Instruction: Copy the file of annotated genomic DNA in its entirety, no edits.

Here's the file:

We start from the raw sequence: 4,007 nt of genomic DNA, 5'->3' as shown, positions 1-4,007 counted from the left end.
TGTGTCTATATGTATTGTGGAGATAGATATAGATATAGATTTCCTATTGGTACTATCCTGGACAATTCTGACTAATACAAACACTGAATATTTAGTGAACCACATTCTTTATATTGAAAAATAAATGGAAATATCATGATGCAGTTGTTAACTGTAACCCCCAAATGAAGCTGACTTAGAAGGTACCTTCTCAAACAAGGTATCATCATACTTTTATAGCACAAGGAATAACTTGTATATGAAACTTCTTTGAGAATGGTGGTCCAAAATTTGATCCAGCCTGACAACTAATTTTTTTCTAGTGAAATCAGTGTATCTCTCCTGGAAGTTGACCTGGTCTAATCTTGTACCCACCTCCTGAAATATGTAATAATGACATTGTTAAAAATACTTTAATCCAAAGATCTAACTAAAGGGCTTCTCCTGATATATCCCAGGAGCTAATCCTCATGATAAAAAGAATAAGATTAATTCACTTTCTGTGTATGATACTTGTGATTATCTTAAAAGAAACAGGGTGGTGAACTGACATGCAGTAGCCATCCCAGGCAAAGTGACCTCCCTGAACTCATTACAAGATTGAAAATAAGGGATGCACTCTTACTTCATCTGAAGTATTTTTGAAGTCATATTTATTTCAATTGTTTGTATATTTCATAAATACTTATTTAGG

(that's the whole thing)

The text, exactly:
We start from the raw sequence: 4,007 nt of genomic DNA, 5'->3' as shown, positions 1-4,007 counted from the left end.
TGTGTCTATATGTATTGTGGAGATAGATATAGATATAGATTTCCTATTGGTACTATCCTGGACAATTCTGACTAATACAAACACTGAATATTTAGTGAACCACATTCTTTATATTGAAAAATAAATGGAAATATCATGATGCAGTTGTTAACTGTAACCCCCAAATGAAGCTGACTTAGAAGGTACCTTCTCAAACAAGGTATCATCATACTTTTATAGCACAAGGAATAACTTGTATATGAAACTTCTTTGAGAATGGTGGTCCAAAATTTGATCCAGCCTGACAACTAATTTTTTTCTAGTGAAATCAGTGTATCTCTCCTGGAAGTTGACCTGGTCTAATCTTGTACCCACCTCCTGAAATATGTAATAATGACATTGTTAAAAATACTTTAATCCAAAGATCTAACTAAAGGGCTTCTCCTGATATATCCCAGGAGCTAATCCTCATGATAAAAAGAATAAGATTAATTCACTTTCTGTGTATGATACTTGTGATTATCTTAAAAGAAACAGGGTGGTGAACTGACATGCAGTAGCCATCCCAGGCAAAGTGACCTCCCTGAACTCATTACAAGATTGAAAATAAGGGATGCACTCTTACTTCATCTGAAGTATTTTTGAAGTCATATTTATTTCAATTGTTTGTATATTTCATAAATACTTATTTAGG